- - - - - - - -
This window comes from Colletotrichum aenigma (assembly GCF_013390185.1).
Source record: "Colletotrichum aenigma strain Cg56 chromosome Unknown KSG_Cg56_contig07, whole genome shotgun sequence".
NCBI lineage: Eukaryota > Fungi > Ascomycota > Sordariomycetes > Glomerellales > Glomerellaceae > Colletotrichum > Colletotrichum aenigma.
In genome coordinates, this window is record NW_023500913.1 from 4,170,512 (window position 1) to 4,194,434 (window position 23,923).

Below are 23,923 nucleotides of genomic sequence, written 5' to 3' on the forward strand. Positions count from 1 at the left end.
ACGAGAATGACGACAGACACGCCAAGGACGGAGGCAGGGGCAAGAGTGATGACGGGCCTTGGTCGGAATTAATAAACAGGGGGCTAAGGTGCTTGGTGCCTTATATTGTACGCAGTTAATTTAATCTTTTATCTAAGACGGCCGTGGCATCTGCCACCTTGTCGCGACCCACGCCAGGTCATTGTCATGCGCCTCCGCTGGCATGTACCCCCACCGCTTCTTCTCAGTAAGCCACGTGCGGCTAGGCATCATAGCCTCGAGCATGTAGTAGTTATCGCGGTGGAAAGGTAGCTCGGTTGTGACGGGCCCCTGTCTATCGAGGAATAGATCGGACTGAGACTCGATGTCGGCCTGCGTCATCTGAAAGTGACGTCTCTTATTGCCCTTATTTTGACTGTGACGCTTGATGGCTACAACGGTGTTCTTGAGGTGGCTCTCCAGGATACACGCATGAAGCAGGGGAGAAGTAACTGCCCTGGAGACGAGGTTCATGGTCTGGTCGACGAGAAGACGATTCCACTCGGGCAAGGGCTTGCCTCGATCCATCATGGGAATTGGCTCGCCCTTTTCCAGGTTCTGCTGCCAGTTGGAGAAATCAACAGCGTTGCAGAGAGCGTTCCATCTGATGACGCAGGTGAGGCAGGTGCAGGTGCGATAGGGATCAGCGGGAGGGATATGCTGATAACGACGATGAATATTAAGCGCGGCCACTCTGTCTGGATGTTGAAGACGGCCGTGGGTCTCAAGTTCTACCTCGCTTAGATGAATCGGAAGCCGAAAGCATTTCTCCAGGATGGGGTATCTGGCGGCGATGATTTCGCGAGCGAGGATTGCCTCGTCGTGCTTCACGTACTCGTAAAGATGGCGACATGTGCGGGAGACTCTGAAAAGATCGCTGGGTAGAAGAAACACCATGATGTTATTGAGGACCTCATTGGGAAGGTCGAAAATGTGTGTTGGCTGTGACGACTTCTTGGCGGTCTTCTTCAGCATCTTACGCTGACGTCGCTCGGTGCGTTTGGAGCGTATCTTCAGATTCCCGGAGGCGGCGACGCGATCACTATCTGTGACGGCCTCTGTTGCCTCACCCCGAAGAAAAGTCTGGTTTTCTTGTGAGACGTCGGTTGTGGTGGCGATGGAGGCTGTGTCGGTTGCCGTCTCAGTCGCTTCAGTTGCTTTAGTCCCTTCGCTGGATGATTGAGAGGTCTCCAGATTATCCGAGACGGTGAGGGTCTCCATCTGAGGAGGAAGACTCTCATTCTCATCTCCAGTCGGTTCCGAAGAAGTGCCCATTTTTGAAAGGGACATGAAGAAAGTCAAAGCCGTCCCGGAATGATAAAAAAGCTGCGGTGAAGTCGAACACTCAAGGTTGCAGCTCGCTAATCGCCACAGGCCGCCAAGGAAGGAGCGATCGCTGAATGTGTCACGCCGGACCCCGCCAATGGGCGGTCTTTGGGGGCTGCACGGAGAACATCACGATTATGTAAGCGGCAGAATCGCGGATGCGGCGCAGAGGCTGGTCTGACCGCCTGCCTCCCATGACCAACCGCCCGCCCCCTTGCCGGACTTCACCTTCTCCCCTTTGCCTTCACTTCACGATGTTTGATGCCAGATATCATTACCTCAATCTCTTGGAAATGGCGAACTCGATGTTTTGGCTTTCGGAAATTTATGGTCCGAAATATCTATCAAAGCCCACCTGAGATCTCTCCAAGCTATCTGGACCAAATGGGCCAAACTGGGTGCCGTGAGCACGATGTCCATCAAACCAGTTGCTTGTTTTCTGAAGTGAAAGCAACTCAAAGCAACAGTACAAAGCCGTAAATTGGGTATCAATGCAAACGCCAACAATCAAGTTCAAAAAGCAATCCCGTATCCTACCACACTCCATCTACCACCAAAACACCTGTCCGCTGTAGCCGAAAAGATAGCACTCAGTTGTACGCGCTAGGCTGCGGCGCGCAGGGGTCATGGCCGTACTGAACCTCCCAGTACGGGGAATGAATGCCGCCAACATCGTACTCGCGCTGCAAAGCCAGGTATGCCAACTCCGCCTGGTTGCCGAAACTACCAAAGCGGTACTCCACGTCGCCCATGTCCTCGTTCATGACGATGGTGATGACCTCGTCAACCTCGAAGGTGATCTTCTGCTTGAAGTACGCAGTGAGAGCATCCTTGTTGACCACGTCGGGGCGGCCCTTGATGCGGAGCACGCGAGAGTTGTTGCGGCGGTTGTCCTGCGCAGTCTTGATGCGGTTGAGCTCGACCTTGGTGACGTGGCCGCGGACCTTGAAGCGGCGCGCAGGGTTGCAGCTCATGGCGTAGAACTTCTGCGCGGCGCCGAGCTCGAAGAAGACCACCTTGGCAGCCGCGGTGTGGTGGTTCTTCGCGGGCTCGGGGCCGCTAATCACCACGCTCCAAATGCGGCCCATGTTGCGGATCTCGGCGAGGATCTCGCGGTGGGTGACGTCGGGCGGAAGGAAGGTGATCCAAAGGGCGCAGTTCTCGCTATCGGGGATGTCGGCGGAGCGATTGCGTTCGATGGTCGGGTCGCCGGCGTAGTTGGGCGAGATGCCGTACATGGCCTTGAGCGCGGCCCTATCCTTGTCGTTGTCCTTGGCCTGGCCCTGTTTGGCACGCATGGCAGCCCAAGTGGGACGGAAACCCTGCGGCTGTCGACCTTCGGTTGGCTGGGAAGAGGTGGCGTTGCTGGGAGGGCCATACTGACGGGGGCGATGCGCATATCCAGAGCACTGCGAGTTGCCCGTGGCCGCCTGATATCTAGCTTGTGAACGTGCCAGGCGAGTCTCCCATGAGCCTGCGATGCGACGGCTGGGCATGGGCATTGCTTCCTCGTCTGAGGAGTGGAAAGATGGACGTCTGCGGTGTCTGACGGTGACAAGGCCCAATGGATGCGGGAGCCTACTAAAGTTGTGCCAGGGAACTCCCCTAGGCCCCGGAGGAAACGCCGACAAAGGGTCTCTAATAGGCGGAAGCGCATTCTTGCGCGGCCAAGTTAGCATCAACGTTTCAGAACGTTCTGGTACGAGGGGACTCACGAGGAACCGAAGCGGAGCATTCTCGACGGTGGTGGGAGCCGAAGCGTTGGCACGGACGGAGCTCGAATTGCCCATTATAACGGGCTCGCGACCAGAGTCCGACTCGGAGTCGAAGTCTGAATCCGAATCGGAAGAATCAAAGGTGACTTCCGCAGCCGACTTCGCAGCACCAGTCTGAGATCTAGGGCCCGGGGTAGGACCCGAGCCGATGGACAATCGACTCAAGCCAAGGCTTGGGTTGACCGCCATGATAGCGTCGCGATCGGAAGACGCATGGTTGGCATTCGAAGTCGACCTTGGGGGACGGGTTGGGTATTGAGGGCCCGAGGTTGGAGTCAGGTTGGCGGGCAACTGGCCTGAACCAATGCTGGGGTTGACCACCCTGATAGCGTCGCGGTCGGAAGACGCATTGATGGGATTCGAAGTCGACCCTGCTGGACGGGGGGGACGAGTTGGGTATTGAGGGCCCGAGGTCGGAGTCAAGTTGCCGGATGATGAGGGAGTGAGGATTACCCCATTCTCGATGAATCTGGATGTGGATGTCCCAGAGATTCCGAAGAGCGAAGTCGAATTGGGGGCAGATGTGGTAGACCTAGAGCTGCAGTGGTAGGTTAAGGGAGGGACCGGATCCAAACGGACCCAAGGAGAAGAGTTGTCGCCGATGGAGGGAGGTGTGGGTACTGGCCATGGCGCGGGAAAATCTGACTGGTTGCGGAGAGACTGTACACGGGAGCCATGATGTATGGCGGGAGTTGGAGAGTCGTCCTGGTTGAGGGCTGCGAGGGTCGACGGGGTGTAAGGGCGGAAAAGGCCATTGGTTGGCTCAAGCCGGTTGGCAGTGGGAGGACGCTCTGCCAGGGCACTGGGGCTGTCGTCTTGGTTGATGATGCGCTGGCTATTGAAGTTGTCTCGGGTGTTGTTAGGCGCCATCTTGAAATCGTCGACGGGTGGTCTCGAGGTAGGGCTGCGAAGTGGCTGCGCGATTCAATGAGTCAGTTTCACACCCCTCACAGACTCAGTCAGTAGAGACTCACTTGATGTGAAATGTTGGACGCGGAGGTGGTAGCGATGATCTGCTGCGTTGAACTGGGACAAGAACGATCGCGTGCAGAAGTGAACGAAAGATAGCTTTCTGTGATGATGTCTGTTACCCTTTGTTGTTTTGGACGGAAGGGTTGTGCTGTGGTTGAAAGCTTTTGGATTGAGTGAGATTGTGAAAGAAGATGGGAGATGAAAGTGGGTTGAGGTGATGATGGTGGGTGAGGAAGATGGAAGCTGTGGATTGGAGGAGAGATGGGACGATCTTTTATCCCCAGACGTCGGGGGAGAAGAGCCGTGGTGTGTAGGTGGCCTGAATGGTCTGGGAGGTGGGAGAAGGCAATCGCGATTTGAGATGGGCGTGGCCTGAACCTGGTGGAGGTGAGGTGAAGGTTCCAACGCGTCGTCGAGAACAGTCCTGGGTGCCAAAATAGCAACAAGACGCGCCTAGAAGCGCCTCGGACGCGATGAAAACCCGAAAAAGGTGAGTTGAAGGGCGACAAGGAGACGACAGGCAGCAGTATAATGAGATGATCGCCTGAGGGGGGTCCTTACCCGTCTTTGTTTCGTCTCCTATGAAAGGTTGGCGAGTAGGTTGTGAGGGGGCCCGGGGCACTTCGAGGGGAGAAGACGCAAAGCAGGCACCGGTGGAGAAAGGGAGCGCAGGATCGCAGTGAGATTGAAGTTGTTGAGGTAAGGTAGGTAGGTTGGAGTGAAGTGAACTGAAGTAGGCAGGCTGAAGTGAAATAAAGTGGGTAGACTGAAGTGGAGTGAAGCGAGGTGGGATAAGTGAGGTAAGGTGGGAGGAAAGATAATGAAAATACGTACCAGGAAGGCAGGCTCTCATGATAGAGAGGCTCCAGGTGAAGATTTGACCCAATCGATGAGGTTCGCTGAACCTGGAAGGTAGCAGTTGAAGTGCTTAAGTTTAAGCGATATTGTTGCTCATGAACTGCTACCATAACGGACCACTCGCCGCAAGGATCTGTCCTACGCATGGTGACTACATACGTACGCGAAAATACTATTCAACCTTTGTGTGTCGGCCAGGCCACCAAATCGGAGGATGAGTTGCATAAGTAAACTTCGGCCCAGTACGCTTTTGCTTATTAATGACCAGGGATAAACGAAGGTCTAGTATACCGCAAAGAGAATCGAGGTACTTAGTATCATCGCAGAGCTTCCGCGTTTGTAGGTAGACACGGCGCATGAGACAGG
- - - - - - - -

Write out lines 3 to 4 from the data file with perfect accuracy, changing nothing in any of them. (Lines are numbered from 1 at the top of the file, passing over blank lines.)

NCBI lineage: Eukaryota > Fungi > Ascomycota > Sordariomycetes > Glomerellales > Glomerellaceae > Colletotrichum > Colletotrichum aenigma.
In genome coordinates, this window is record NW_023500913.1 from 4,170,512 (window position 1) to 4,194,434 (window position 23,923).